Saturday, April 9, 2016

Short Takes: Investing Overconfidence, Market Averages, and more

Here are my posts for the past two weeks:

Should We Plan to Spend Less as We Age in Retirement?

Bonds vs. an Annuity in Retirement

Revisiting the 4 Percent Rule
The Essential Retirement Guide: A Contrarian’s Perspective

Here are some short takes and some weekend reading:

Gary Belsky explains why we think we’re better investors than we are. This article gives some of the clearest explanations I’ve seen about how we screw up investing.

Boomer and Echo bring us some expert takes on why index investing doesn’t mean settling for average returns. I may be biased in liking this article because I was quoted.

Tom Bradley at Steadyhand gives an important lesson in where investors should focus their attention.

The Blunt Bean Counter gives his take on the 2016 federal budget.

Big Cajun Man explains why he doesn’t trust anyone claiming to show him how to get rich.

My Own Advisor lays out how he plans to invest during retirement. Having an indexed pension certainly makes a big difference.


  1. Get rich quick schemes always worry me, thanks for the inclusion this week.

  2. Michael
    Here is the link to an article by Wade Pfau that I think you and your readers would find interesting. It is called "Eight Core Ideas to Guide Retirement Planning:.

    1. @Garth: That's an interesting article. I agree that we need to consider a range of possible solutions in retirement, including mixed solutions. The challenge I see is finding some way to quantify things to make sensible choices.

    2. @Michael: Here is a new article by Michael Kitces that might help to quantify things...

  3. The other effect has to do with the distribution of returns. To see this, imagine a group of investors who start with $10,000 each. Over 25 years, say the index grows 10x. Let’s ignore costs for the moment and suppose that on average these investors get the market return. So, their average portfolio size after 25 years is $100,000. However, half of them trail the market average by 4% per year.

    Many people think this means the other half must have outperformed by 4% each year. However, this isn’t true. If we do the math, we see that the other half only outperform by 2% per year. The reason for this is that the higher return investors are growing ever-larger pots of money. That means that more than half the money attracts the higher returns.

    For one investor to outperform strongly, it takes several investors to perform poorly. In the end, you get a lot of investors who lose to the index and just a few who beat it. And the margin by which the good (or lucky) investors beat the average tends to be small. Then when we take off all the extra portfolio costs, many of these formerly outperforming investors are now trailing to the index. This leaves only a lucky few who outperform over the long term.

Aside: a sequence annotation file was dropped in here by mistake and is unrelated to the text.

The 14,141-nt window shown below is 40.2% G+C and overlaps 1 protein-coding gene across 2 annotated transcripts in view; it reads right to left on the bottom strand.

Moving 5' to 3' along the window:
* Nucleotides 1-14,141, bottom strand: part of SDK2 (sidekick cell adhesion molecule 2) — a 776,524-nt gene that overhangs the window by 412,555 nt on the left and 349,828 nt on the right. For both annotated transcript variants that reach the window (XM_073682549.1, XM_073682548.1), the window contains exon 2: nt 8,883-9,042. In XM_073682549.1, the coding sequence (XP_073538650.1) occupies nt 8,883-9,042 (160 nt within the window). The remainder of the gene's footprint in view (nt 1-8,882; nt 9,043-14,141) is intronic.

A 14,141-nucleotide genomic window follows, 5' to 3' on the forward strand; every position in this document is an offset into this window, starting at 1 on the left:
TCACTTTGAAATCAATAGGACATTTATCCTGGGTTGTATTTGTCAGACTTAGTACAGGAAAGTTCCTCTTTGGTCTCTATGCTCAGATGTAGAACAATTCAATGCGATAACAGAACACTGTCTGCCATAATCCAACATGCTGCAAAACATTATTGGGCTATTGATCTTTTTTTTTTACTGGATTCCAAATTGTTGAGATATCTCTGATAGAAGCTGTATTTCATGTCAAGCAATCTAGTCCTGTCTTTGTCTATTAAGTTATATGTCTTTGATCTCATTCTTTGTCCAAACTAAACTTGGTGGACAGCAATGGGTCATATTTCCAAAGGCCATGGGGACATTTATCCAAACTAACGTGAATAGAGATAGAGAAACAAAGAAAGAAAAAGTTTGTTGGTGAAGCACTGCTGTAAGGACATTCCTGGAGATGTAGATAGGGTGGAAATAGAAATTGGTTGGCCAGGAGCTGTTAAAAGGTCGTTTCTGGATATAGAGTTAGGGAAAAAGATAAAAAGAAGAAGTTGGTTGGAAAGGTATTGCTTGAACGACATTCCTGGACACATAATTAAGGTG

The end result is that over long periods of time, index investor returns place very highly in the range of active investor returns.”

    I've never seen this argument before, but it is an excellent one.

    Despite that, I"m thinking about becoming a value investor. Why? I seem value investing as a form of risk management. My greatest fear as an investor is a prolonged bear market. Examples would be the Japanese stock market since then end of 1989 or the US stock market from 1965-1982. In both cases, I've seen data that value investors have done considerably better than the indices.

    1. For me, the greatest weakness of index investing is its susceptibility to bubbles. I saw data showing that the 68 largest stocks are 40% of the market cap of the total US stock market of about 4500 stocks. So an index investor's portfolio is dominated by megacaps/large caps.

      Any stock can become overpriced. But for some forms of investing, there is some ceiling as to how overpriced they can become. For example, there is a limit on how much small cap value can become overpriced. If a small cap value stock becomes overpriced, it becomes a large cap stock or a growth stock. But there's no ceiling on how much a large cap growth stock can become overpriced. Examples would be the FANG stocks. A specific example would be amazon, with a PE ratio of 479.

      The appropriate response is that even in an overpriced stock market, the index investor will stick do better long term than the good majority of other investors.

      That's true, but it's cold comfort to an index investor that their results are miserable, but just less miserable than most other investors.

      If you think that's irrelevant, ask a Japanese investor who retired on January 1990.

      The present CAPE of the American stock market is 25.86. That's higher than the CAPE of 1965, which was followed by 17 years of zero real total returns.

      Admittedly, I think it very likely that stocks will do well in the long run. But the time span of many investors is such that 17 years of zero return or 25+ years of below zero returns (Japanese stock market since end of 1989) make this issue relevant.

    2. @Anonymous: There is quite a wide range of people who call themselves value investors. I suppose I could do the same because I have 20% of my portfolio in Vanguard's ETF VBR, which hold U.S. small cap value stocks. Even people who own nothing but a couple of Canadian banks might call themselves value investors. There are good ways to be a value investor and there are very risky ways to be a value investor.